If the device manufacturer didn't go through this process, you might be in for some trouble
To make sure they're legal and legit, Android device makers have to go through Google's CDD (Compatability Definition Document) and CTS (Compatability Test Suite). After passing those tests and paying a license fee for the use of Google services, manufacturers would be allowed to preload Google's full suite of apps on their devices.
However, some companies have a history of forgoing this processes, opting instead to ship their device with their own application storefronts and services, like Amazon, as well as many Chinese phone vendors. With such devices, consumers would often 'sideload' Google's services, which used to work seamlessly afterward. However, these times may be coming to an end, as it looks like Google is gearing up to restrict the access of such non-Google-certified devices to their services. Multiple users have posted that they've been getting notifications informing them that their access to Google services has been stopped because their device or the software on their device isn't certified.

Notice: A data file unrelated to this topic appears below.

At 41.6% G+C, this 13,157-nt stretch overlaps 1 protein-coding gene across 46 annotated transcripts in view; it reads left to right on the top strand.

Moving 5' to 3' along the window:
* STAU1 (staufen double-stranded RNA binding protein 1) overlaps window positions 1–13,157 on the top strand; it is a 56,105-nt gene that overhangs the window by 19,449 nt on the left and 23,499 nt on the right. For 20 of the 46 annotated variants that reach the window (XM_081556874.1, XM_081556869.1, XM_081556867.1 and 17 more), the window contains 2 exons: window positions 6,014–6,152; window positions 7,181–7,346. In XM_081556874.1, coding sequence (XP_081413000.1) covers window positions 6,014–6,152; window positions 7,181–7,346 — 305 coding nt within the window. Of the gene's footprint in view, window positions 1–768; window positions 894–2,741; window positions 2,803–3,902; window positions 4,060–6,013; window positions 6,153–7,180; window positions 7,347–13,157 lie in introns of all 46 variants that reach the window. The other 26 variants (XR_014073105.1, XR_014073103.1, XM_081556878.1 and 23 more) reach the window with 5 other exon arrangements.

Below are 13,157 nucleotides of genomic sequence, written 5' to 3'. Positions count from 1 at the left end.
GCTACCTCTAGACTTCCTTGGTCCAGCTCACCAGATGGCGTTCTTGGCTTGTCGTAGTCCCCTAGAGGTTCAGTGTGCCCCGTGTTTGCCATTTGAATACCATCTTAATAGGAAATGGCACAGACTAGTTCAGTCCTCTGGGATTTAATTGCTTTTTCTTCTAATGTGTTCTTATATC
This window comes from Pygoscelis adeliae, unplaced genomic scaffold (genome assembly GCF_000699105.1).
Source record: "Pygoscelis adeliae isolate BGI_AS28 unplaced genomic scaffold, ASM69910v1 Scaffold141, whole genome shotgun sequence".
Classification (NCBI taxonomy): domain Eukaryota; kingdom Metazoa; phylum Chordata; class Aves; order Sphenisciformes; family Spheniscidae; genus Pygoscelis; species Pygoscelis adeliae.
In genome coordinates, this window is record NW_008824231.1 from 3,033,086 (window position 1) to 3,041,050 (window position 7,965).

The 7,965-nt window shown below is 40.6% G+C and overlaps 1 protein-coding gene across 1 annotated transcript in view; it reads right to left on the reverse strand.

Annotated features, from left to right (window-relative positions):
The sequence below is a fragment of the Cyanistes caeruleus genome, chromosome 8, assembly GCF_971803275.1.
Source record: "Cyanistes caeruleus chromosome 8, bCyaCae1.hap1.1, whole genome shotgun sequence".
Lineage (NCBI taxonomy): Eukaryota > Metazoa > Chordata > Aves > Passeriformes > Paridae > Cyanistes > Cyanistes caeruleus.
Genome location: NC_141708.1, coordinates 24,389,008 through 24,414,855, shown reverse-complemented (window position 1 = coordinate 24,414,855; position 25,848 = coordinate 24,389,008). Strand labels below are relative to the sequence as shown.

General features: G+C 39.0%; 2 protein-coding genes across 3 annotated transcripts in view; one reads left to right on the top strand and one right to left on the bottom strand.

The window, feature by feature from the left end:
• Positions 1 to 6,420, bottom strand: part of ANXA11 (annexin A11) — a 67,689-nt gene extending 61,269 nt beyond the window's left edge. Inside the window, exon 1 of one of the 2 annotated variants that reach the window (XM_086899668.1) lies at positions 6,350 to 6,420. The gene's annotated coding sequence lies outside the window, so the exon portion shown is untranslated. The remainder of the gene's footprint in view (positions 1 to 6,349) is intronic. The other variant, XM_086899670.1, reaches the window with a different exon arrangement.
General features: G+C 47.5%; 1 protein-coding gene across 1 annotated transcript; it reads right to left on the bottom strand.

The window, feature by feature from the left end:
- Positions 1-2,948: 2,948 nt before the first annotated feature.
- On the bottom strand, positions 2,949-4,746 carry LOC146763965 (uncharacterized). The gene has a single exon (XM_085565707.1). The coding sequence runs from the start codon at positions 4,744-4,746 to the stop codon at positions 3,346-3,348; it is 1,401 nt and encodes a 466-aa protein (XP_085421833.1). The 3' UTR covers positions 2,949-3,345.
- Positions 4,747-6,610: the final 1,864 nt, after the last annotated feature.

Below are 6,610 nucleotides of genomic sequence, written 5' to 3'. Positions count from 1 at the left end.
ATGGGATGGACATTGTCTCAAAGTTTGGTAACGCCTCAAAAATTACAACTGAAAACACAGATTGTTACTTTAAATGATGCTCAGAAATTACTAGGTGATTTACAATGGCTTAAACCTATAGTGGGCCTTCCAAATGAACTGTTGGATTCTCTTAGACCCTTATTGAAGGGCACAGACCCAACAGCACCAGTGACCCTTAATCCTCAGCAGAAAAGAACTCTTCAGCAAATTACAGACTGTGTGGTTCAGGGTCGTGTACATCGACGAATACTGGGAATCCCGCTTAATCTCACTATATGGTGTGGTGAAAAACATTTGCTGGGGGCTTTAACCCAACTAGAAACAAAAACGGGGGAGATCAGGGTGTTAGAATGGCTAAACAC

What can you do in case you've been using just such a device with sideloaded Google apps and you start getting restricted access notifications? Well, you really have one of two options:
- E-mail the device manufacturer and demand a new, certified device.
- If you are running a ROM (custom version of Android) on a certified device, you can enter your Android ID here to get it certified. You can find out your Android ID by downloading the Device ID app, entering ##8255## in your phone dialer, or going into Menu > Settings > About Phone > Status.